Yes, it’s important that your ad is memorable, simple and relatable so that it attracts more attention and connects you and the customer or prospect appropriately. However, advertising is important because it’s the only way that you control the message. Period.

As to what media to select, it depends, as I noted, on the customers and prospects. The range broadens every week.

The internet has become a prime source of advertising for many businesses. With a wide variety of social media tools such as Facebook, Snapchat, Pinterest, Instagram, LinkedIn and others, many millennial generation customers will see you there and there alone. In fact, nearly all of us know to “Google it” to find out anything that we need to know. With shopping on line and door-to-door delivery important for many millennials, you’ve got to speak their language. And their language is digital.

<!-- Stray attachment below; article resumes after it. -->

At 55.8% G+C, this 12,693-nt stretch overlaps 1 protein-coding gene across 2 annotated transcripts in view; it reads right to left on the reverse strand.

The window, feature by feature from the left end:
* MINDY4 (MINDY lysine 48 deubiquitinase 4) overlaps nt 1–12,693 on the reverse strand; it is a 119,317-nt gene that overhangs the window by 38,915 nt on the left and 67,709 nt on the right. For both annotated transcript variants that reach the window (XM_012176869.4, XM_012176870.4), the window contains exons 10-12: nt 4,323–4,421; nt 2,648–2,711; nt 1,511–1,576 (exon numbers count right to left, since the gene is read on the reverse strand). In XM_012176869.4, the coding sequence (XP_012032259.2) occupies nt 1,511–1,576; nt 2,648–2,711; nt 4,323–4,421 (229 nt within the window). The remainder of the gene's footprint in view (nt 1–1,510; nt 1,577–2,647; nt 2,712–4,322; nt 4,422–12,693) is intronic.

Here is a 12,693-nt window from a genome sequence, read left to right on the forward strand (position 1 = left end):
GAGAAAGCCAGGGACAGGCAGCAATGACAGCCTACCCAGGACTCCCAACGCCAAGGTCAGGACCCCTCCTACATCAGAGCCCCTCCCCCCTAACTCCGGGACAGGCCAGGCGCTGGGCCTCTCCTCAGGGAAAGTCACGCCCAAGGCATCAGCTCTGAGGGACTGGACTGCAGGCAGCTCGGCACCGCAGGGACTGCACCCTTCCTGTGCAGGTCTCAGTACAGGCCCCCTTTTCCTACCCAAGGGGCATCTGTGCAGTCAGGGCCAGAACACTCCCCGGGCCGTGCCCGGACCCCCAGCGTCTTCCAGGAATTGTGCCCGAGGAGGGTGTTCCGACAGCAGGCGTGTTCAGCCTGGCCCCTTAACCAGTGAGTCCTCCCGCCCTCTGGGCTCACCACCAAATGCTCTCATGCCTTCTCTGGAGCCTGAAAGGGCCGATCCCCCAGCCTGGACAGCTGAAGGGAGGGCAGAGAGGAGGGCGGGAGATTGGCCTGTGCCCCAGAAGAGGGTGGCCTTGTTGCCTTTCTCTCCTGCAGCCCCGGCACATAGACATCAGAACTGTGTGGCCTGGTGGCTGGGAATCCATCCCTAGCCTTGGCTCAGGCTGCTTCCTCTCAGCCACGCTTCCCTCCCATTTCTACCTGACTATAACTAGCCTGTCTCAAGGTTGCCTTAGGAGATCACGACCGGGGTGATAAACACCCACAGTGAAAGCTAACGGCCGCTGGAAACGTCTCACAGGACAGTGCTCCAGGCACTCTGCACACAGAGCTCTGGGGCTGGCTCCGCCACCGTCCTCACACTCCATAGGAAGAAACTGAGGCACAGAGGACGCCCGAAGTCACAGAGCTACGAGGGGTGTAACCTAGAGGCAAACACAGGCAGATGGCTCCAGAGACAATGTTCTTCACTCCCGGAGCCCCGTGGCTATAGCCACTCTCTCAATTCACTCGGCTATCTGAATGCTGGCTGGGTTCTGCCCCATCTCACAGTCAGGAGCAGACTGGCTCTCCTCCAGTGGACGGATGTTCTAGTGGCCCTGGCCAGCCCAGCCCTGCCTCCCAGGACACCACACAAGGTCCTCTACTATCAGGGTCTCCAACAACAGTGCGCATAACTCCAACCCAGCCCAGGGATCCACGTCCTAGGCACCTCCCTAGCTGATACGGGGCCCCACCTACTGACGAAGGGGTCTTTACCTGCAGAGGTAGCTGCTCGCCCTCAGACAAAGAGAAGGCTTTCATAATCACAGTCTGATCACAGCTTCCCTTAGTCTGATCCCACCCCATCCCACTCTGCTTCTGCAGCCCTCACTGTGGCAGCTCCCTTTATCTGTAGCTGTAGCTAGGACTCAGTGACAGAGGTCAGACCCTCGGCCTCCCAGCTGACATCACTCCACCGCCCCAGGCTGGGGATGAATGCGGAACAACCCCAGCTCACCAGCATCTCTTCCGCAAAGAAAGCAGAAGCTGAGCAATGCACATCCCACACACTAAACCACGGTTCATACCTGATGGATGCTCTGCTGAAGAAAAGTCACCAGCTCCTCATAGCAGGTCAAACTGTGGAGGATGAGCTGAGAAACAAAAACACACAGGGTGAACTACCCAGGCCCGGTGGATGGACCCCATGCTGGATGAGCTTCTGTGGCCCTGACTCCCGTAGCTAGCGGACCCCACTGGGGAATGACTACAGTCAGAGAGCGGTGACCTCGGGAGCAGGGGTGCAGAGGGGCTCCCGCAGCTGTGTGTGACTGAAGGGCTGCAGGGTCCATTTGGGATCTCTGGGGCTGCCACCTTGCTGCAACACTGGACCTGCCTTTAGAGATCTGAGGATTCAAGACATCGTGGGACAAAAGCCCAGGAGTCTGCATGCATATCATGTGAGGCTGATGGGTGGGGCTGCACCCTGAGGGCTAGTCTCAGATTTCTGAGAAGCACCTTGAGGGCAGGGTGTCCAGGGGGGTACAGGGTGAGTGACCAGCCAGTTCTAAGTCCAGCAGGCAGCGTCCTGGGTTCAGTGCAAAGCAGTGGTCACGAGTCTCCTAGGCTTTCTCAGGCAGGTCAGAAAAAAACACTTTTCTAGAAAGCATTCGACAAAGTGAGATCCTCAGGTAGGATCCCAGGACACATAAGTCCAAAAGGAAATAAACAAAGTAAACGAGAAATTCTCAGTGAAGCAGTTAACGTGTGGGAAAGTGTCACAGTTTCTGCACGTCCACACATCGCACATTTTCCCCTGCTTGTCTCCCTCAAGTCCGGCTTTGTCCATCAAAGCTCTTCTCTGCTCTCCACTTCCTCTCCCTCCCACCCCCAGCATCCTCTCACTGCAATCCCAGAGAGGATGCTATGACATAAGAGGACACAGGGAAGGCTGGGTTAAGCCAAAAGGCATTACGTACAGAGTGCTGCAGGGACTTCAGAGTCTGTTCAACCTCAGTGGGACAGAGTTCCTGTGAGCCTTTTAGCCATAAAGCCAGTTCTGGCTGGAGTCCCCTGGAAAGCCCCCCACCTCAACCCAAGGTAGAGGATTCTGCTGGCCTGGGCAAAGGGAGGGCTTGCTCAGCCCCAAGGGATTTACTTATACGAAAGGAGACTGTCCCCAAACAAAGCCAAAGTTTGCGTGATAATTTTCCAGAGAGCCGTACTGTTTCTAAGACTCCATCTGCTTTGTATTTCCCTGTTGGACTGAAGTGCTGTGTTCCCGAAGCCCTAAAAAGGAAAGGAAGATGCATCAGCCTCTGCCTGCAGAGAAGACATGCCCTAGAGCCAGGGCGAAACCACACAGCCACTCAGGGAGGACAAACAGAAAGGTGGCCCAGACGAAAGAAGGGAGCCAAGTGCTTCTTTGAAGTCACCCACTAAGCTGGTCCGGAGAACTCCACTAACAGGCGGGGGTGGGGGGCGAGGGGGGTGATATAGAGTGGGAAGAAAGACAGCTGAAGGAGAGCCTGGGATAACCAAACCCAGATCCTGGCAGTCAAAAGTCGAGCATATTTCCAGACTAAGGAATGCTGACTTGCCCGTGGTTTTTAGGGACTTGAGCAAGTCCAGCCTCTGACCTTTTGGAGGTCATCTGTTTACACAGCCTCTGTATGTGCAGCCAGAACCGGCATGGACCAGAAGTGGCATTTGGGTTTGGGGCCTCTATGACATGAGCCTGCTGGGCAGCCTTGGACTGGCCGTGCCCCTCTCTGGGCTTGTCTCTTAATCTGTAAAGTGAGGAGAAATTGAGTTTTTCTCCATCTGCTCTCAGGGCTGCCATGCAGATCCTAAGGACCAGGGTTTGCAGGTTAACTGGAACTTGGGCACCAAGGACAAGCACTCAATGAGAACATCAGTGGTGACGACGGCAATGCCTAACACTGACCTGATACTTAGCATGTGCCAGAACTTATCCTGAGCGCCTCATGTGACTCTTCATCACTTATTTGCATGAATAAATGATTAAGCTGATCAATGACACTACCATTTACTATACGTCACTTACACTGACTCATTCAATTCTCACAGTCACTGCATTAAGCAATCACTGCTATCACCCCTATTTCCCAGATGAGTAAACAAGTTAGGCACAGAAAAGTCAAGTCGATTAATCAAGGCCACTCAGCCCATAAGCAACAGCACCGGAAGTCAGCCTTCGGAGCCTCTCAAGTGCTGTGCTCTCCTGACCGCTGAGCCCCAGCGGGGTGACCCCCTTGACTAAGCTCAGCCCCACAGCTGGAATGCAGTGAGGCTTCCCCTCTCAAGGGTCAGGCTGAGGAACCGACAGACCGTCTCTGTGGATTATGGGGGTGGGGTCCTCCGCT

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I’d like to mention your website here. Remember to assure that your site is mobile friendly, meaning easily viewed via a smart phone, laptop or tablet computer. If your ad is driving folks to your website but your website is not mobile friendly, customers will struggle to find your business and most probably go elsewhere to find the service or product they are seeking.

Print media are still viable and important. In print media, the message lingers, with extended shelf life for newspapers, magazines, printed newsletters and journals. Secondary audiences will find them in the reception area at the doctor’s office, in your personal magazine rack, or on the family kitchen table. And they will see your ad, too. Not necessarily so with digital.